However, Bellefonte Furnace was not on the line of the Central Railroad of Pennsylvania; it lay across Spring Creek in Coleville, on the tracks of the Bellefonte Central Railroad. Gephart attempted to negotiate a new connection with, and trackage rights over, the Bellefonte Central to allow the Central Railroad to reach the furnace, but was rebuffed.[27] Instead, Gephart announced that the Central Railroad would build its own branch directly to the furnace.[27] The new branch would cross Spring Creek and the PRR line to reach Bellefonte Furnace and a connection with the Bellefonte Central's tracks.[25][28] Its construction was delayed when the assistant superintendent of the PRR's Tyrone Division attempted to forcibly block the construction of the bridge piers on either side of the PRR right-of-way by dumping coal and rubbish into their foundations. A few days later, however, Gephart had the last word in the matter: PRR executives arrived to announce that the Central Railroad's construction had been properly authorized, and had the obstructions removed at their own railroad's expense. The new branch was opened in July 1899.[29] Revival of the Bellefonte & Clearfield was expected at this time, but never took place.[30]

Gephart's coup in restarting Bellefonte Furnace was repeated in 1900 with the revival of the former Valentine Furnace, now known as Nittany Furnace. After Gephart left the presidency in 1895, the furnace, the Nittany Valley Railroad, and associated ore lands had come into the hands of the Empire Steel and Iron Company. However, Empire essentially abandoned Nittany Furnace in April 1900, allowing the Commonwealth Trust Company, which held a lien on the property, to buy it at a sheriff's sale. As with Bellefonte Furnace, Gephart assembled a group of Eastern investors to purchase the furnace from Commonwealth Trust and rehabilitate it.[31] The new company had the furnace back in blast on June 5, 1902.[32] However, Gephart only anticipated running Nittany Furnace during times of peak market demand for iron.[23]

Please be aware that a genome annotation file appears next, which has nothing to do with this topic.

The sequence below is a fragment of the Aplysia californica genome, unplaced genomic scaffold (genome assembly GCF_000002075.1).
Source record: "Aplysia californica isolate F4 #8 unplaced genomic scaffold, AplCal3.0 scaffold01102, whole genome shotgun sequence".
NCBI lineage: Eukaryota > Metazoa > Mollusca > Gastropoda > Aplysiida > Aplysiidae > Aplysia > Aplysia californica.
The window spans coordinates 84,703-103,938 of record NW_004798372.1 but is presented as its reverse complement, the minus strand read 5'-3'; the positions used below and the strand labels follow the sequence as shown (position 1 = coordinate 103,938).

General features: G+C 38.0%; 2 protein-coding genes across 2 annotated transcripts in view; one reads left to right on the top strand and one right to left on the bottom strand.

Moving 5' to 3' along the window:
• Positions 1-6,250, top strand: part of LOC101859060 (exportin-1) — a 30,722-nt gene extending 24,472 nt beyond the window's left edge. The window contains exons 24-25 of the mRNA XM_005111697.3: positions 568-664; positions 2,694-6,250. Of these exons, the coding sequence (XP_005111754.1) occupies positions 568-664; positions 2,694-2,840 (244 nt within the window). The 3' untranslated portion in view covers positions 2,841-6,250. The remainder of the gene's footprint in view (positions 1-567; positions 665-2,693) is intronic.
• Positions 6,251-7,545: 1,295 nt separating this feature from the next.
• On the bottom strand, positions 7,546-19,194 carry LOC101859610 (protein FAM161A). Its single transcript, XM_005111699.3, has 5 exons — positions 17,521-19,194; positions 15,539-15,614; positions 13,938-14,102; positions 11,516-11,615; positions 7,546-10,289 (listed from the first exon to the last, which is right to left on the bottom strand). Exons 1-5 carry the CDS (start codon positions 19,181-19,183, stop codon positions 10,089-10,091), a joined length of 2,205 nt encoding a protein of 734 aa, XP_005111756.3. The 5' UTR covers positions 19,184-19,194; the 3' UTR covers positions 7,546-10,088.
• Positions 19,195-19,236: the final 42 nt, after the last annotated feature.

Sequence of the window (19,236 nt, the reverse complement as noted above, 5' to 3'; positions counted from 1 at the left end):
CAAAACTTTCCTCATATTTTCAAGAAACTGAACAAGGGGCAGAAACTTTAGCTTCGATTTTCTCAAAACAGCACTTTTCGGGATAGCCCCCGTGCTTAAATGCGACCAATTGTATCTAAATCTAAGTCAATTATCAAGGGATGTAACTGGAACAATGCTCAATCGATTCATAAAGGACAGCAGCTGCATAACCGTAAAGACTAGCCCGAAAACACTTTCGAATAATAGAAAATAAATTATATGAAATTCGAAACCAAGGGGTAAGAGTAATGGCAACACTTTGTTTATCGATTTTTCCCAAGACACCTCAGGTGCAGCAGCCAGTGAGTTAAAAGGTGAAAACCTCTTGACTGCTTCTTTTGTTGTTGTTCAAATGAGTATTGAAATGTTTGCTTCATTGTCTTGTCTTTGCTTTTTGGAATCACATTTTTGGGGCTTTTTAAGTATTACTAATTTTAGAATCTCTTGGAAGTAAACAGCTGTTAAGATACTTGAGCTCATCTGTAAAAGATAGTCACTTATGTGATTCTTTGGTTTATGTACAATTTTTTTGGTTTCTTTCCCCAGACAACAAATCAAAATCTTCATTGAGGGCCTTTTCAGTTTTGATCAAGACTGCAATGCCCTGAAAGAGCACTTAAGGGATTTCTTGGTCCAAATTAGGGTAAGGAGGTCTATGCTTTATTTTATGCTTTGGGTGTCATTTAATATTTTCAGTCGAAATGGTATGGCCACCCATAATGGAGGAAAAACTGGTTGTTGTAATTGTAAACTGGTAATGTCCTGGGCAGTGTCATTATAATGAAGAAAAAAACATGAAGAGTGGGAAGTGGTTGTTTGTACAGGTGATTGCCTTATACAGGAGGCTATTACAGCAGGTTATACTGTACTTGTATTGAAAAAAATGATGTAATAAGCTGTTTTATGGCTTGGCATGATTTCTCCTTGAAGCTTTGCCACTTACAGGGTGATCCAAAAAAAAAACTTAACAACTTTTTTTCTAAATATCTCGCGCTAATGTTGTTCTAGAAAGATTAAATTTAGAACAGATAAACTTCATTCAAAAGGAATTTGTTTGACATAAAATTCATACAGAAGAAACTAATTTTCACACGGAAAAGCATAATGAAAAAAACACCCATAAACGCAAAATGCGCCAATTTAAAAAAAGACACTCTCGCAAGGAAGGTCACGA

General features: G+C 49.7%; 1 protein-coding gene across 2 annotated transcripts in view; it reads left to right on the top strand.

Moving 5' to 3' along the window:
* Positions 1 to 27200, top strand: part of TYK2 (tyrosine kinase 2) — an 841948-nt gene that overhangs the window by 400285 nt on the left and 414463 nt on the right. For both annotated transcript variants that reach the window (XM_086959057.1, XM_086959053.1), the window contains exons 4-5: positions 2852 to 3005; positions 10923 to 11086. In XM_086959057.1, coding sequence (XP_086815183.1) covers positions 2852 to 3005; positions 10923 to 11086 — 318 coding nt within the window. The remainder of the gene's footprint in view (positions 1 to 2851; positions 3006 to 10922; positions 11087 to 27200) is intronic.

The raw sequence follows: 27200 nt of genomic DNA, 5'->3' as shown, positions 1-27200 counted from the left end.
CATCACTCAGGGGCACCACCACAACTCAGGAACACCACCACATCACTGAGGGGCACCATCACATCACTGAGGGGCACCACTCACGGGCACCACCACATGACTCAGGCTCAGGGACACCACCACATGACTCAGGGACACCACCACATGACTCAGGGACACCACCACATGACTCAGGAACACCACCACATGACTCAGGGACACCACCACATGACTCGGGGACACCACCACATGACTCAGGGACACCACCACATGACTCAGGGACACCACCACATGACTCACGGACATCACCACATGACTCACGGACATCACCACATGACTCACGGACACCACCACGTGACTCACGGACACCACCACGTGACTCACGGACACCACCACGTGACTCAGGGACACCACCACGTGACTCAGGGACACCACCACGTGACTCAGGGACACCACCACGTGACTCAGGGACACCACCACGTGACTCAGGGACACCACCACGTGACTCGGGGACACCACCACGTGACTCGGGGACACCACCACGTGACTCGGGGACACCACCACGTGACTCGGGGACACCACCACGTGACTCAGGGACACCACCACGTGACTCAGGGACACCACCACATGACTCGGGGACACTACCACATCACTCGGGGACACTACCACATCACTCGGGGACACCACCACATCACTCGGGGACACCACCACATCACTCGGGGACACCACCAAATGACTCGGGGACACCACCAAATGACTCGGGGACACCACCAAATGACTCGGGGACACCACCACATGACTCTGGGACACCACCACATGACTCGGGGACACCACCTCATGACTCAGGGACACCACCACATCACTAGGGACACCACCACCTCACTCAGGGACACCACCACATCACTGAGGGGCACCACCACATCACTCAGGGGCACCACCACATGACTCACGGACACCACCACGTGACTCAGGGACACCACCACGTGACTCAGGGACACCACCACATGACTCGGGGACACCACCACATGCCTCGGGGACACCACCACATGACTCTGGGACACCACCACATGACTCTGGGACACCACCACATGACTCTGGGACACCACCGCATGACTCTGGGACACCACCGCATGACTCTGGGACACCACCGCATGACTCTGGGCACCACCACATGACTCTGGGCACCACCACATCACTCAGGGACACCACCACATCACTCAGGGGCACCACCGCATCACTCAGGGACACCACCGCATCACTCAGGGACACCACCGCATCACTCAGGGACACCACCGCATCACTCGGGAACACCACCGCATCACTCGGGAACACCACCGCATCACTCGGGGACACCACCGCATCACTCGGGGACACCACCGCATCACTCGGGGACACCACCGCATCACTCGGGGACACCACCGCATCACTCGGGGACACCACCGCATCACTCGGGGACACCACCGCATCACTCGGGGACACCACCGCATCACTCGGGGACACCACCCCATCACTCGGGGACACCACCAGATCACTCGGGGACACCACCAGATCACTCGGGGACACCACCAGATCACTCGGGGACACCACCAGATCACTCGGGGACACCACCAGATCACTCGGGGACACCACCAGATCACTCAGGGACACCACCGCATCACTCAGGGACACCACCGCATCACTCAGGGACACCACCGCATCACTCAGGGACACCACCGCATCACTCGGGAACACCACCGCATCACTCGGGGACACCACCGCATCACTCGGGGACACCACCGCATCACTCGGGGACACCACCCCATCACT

Gephart was also involved in more diverse business enterprises. In 1901, he was a director of the American Central Contracting Company, whose board included other railroad and coal investors.[33] On April 24, 1903, Gephart obtained a charter for the Bellefonte Coal and Coke Company, which bought a tract of 1,100 acres (450 ha) of coal land near Winslow, Jefferson County, Pennsylvania, on the Pennsylvania and North Western Railroad. Coke ovens were planned there, which would have provided fuel for the two furnaces.[34]

Among all his business activity, Gephart still found time to take part in the civic life of the community. He organized a subscription drive to get the Bellefonte YMCA out of debt in October 1895.[35] He was a director of the organization in 1904, when the YMCA was raising funds for a new building.[36] In 1903, he was vice-president of the newly organized Nittany Country Club.[37] Gephart was also a trustee of his alma mater, the Bellefonte Academy.[38]